This article was written by Matthew Silverman
If the last word on the 1986 World Series was “unforgettable,” the first word was “freezing.” The heaters were on full blast in both dugouts at Shea Stadium, pitchers were allowed to blow on their hands, and bats were wrapped in towels. The fall classic felt like winter, but both teams would rather be in frigid New York than warm at home in front of the television.
“If you ever wondered what happened to Johnny Unitas’s old cleats, Bill Buckner is wearing them,” Vin Scully told the NBC audience early in the Series opener.1 The announcers and many in the press treated Buckner playing on his painful ankles as heroic, or at least admirable. “When your requirement for a hotel room, the most important thing is to be near the ice machine to ice down your leg, that tells you the determination of that fellow,” Scully’s partner, Joe Garagiola, chimed in about Buckner.2
But from his first at-bat, when he bounced into a double play in the first inning, it was clear that Buckner’s mobility was severely compromised, even though he said his new high-top shoes made a difference. Sitting and watching from the dugout was perfectly healthy Don Baylor, who had started at first base 13 times in ’86 while committing just one error. But without the designated hitter in the National League park, Baylor was stapled to the Boston bench at Shea Stadium. The DH had been used in both the AL and NL park in the World Series in even years from 1976 through 1985, until the rule was changed by Commissioner Peter Ueberroth late in the 1986 season to follow the rule of the home park starting with the ’86 World Series.3 So Baylor, a former MVP with 31 home runs in 1986, who had waited 15 years as an everyday player – plus four losing American League Championship Series – to finally reach the World Series, would have to wait a couple of days longer.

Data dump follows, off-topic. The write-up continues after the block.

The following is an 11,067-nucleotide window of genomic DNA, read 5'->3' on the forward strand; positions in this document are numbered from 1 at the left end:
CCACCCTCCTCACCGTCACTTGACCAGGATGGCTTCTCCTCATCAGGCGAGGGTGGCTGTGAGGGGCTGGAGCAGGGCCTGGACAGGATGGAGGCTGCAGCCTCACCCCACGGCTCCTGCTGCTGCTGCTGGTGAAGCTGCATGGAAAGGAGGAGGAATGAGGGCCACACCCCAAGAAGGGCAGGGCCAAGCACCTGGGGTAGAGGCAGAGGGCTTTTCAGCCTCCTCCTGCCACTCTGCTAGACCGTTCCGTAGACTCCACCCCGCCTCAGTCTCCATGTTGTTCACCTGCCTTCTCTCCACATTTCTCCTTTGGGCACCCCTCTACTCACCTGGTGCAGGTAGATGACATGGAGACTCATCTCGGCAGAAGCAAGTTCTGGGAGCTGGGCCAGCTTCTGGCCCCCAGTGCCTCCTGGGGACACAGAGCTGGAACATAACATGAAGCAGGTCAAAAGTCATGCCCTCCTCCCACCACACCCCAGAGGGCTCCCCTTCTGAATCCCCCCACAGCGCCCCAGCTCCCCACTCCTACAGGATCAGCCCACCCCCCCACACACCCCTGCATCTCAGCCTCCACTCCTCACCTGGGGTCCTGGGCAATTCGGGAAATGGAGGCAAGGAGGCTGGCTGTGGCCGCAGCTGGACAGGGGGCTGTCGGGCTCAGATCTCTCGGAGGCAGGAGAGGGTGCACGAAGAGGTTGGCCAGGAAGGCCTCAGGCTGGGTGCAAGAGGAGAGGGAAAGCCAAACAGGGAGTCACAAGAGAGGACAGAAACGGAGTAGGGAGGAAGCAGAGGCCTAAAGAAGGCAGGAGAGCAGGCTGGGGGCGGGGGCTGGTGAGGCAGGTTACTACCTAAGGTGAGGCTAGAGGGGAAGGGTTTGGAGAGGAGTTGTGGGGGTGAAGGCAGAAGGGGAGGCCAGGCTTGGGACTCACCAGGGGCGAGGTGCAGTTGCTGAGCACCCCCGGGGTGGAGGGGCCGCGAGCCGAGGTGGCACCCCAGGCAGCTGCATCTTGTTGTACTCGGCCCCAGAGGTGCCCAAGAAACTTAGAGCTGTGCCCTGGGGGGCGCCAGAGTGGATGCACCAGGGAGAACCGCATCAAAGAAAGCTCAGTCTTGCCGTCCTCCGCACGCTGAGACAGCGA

A future manager, Baylor had plenty of time on the bench to think about how the recent rule change could affect the Series. “The advantage will probably be to the Mets because they can get a hitter four or five swings,” Baylor said. “But if I have to sit and watch, that takes away a regular from us.”4 He was forced to watch Bruce Hurst bat for the first time in the majors, striking out all three times. But no one was talking about Hurst’s hitting.
With the wind off Flushing Bay pushing the temperature down into the 40s, Hurst handcuffed the Mets from the outset. He struck out the first two Mets, Mookie Wilson and Lenny Dykstra, and fanned four his first time through the lineup. The second time through, however, Wilson and Dykstra each reached base and Hurst had to navigate Keith Hernandez and Gary Carter to get out of the third inning. It was the last time the Mets had multiple runners on base all night.
Ron Darling wasn’t bad, either. After a single by Marty Barrett in the first, he retired the next nine batters before Buckner singled with two outs in the fourth. Darling wild-pitched him to second and then walked Jim Rice, but Dwight Evans, whom Darling had watched from the Fenway Park bleachers growing up in Worcester, Massachusetts, flied out to end the inning. Someone Darling had played against in high school in Worcester in the 1970s would hit the ball that proved the difference in the 1986 World Series opener.